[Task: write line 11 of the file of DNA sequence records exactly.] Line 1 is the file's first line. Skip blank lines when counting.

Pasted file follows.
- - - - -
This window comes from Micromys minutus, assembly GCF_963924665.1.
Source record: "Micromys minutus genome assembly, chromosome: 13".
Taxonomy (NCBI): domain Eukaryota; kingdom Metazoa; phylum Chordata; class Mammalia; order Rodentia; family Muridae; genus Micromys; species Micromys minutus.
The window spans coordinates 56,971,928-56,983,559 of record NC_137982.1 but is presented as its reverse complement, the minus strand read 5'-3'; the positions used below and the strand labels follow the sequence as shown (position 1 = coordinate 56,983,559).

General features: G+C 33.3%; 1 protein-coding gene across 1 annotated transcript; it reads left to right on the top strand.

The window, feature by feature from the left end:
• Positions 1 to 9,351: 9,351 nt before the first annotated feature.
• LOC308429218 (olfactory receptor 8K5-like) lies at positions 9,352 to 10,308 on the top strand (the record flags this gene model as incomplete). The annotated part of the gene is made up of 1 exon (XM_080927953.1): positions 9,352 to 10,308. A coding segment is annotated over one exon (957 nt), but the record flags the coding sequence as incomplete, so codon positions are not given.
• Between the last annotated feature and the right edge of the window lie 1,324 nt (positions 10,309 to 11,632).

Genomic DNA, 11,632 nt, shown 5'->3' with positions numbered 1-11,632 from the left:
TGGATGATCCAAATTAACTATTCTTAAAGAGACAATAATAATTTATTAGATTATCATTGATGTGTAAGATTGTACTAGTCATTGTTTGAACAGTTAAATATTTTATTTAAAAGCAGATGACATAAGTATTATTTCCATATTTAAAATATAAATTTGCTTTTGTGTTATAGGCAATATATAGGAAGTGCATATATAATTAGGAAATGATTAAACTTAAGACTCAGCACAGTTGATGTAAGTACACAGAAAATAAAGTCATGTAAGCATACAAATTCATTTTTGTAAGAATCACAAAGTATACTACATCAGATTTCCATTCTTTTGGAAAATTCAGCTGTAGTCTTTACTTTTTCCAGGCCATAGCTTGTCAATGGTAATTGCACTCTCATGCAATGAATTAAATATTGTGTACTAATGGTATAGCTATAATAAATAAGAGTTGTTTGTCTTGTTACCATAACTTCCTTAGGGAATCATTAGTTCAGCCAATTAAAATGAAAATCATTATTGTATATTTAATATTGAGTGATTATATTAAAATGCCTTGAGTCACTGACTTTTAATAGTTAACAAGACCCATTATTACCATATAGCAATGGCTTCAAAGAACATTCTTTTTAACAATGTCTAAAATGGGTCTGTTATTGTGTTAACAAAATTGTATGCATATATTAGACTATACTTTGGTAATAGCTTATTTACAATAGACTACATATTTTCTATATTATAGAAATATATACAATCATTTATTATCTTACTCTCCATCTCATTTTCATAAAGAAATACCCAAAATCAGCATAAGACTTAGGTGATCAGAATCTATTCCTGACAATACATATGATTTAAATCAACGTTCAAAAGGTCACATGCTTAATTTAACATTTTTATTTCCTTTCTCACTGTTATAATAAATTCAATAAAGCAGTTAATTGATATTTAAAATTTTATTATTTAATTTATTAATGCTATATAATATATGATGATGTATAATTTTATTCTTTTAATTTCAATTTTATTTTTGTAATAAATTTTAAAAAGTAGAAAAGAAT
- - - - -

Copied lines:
TGGATGATCCAAATTAACTATTCTTAAAGAGACAATAATAATTTATTAGATTATCATTGATGTGTAAGATTGTACTAGTCATTGTTTGAACAGTTAAATATTTTATTTAAAAGCAGATGACATAAGTATTATTTCCATATTTAAAATATAAATTTGCTTTTGTGTTATAGGCAATATATAGGAAGTGCATATATAATTAGGAAATGATTAAACTTAAGACTCAGCACAGTTGATGTAAGTACACAGAAAATAAAGTCATGTAAGCATACAAATTCATTTTTGTAAGAATCACAAAGTATACTACATCAGATTTCCATTCTTTTGGAAAATTCAGCTGTAGTCTTTACTTTTTCCAGGCCATAGCTTGTCAATGGTAATTGCACTCTCATGCAATGAATTAAATATTGTGTACTAATGGTATAGCTATAATAAATAAGAGTTGTTTGTCTTGTTACCATAACTTCCTTAGGGAATCATTAGTTCAGCCAATTAAAATGAAAATCATTATTGTATATTTAATATTGAGTGATTATATTAAAATGCCTTGAGTCACTGACTTTTAATAGTTAACAAGACCCATTATTACCATATAGCAATGGCTTCAAAGAACATTCTTTTTAACAATGTCTAAAATGGGTCTGTTATTGTGTTAACAAAATTGTATGCATATATTAGACTATACTTTGGTAATAGCTTATTTACAATAGACTACATATTTTCTATATTATAGAAATATATACAATCATTTATTATCTTACTCTCCATCTCATTTTCATAAAGAAATACCCAAAATCAGCATAAGACTTAGGTGATCAGAATCTATTCCTGACAATACATATGATTTAAATCAACGTTCAAAAGGTCACATGCTTAATTTAACATTTTTATTTCCTTTCTCACTGTTATAATAAATTCAATAAAGCAGTTAATTGATATTTAAAATTTTATTATTTAATTTATTAATGCTATATAATATATGATGATGTATAATTTTATTCTTTTAATTTCAATTTTATTTTTGTAATAAATTTTAAAAAGTAGAAAAGAAT